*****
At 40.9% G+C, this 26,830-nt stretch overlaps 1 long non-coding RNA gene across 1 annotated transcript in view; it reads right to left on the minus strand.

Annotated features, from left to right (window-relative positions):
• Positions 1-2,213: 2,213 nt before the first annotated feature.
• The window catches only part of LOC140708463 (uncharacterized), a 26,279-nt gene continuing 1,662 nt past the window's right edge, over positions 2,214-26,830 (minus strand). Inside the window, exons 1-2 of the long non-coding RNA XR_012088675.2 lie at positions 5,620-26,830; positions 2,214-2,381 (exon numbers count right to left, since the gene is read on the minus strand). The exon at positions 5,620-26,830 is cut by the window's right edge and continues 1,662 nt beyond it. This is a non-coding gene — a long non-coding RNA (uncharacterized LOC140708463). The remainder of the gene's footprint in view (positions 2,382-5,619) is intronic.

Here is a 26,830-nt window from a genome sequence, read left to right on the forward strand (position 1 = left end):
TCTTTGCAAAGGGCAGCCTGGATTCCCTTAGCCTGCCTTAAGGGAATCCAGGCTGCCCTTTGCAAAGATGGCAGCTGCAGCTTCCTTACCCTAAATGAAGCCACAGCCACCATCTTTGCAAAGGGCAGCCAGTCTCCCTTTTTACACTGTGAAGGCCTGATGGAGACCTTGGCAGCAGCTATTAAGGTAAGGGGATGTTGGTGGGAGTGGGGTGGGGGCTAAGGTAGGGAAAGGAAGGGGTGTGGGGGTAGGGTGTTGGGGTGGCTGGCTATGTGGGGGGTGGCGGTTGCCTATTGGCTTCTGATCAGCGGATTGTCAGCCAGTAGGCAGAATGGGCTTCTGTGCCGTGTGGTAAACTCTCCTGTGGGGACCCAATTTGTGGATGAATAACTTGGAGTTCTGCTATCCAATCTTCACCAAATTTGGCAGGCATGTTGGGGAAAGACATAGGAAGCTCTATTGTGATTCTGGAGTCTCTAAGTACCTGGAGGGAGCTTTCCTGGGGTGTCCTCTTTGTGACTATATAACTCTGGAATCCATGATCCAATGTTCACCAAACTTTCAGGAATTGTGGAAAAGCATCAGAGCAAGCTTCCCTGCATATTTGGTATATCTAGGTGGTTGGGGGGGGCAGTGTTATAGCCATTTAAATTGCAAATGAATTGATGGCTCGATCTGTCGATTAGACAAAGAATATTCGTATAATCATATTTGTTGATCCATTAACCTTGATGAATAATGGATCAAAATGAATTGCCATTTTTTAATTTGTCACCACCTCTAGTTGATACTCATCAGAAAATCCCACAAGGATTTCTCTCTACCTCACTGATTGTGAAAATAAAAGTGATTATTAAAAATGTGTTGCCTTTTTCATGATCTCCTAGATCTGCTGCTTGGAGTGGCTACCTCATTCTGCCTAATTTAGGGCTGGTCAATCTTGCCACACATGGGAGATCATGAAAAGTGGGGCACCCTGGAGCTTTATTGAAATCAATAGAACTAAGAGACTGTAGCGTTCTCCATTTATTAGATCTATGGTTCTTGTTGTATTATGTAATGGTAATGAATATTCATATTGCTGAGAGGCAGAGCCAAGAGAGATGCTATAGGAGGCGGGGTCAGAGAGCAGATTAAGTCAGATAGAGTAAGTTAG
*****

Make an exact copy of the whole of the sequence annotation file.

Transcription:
At 40.9% G+C, this 26,830-nt stretch overlaps 1 long non-coding RNA gene across 1 annotated transcript in view; it reads right to left on the minus strand.

Annotated features, from left to right (window-relative positions):
• Positions 1-2,213: 2,213 nt before the first annotated feature.
• The window catches only part of LOC140708463 (uncharacterized), a 26,279-nt gene continuing 1,662 nt past the window's right edge, over positions 2,214-26,830 (minus strand). Inside the window, exons 1-2 of the long non-coding RNA XR_012088675.2 lie at positions 5,620-26,830; positions 2,214-2,381 (exon numbers count right to left, since the gene is read on the minus strand). The exon at positions 5,620-26,830 is cut by the window's right edge and continues 1,662 nt beyond it. This is a non-coding gene — a long non-coding RNA (uncharacterized LOC140708463). The remainder of the gene's footprint in view (positions 2,382-5,619) is intronic.

Here is a 26,830-nt window from a genome sequence, read left to right on the forward strand (position 1 = left end):
TCTTTGCAAAGGGCAGCCTGGATTCCCTTAGCCTGCCTTAAGGGAATCCAGGCTGCCCTTTGCAAAGATGGCAGCTGCAGCTTCCTTACCCTAAATGAAGCCACAGCCACCATCTTTGCAAAGGGCAGCCAGTCTCCCTTTTTACACTGTGAAGGCCTGATGGAGACCTTGGCAGCAGCTATTAAGGTAAGGGGATGTTGGTGGGAGTGGGGTGGGGGCTAAGGTAGGGAAAGGAAGGGGTGTGGGGGTAGGGTGTTGGGGTGGCTGGCTATGTGGGGGGTGGCGGTTGCCTATTGGCTTCTGATCAGCGGATTGTCAGCCAGTAGGCAGAATGGGCTTCTGTGCCGTGTGGTAAACTCTCCTGTGGGGACCCAATTTGTGGATGAATAACTTGGAGTTCTGCTATCCAATCTTCACCAAATTTGGCAGGCATGTTGGGGAAAGACATAGGAAGCTCTATTGTGATTCTGGAGTCTCTAAGTACCTGGAGGGAGCTTTCCTGGGGTGTCCTCTTTGTGACTATATAACTCTGGAATCCATGATCCAATGTTCACCAAACTTTCAGGAATTGTGGAAAAGCATCAGAGCAAGCTTCCCTGCATATTTGGTATATCTAGGTGGTTGGGGGGGGCAGTGTTATAGCCATTTAAATTGCAAATGAATTGATGGCTCGATCTGTCGATTAGACAAAGAATATTCGTATAATCATATTTGTTGATCCATTAACCTTGATGAATAATGGATCAAAATGAATTGCCATTTTTTAATTTGTCACCACCTCTAGTTGATACTCATCAGAAAATCCCACAAGGATTTCTCTCTACCTCACTGATTGTGAAAATAAAAGTGATTATTAAAAATGTGTTGCCTTTTTCATGATCTCCTAGATCTGCTGCTTGGAGTGGCTACCTCATTCTGCCTAATTTAGGGCTGGTCAATCTTGCCACACATGGGAGATCATGAAAAGTGGGGCACCCTGGAGCTTTATTGAAATCAATAGAACTAAGAGACTGTAGCGTTCTCCATTTATTAGATCTATGGTTCTTGTTGTATTATGTAATGGTAATGAATATTCATATTGCTGAGAGGCAGAGCCAAGAGAGATGCTATAGGAGGCGGGGTCAGAGAGCAGATTAAGTCAGATAGAGTAAGTTAG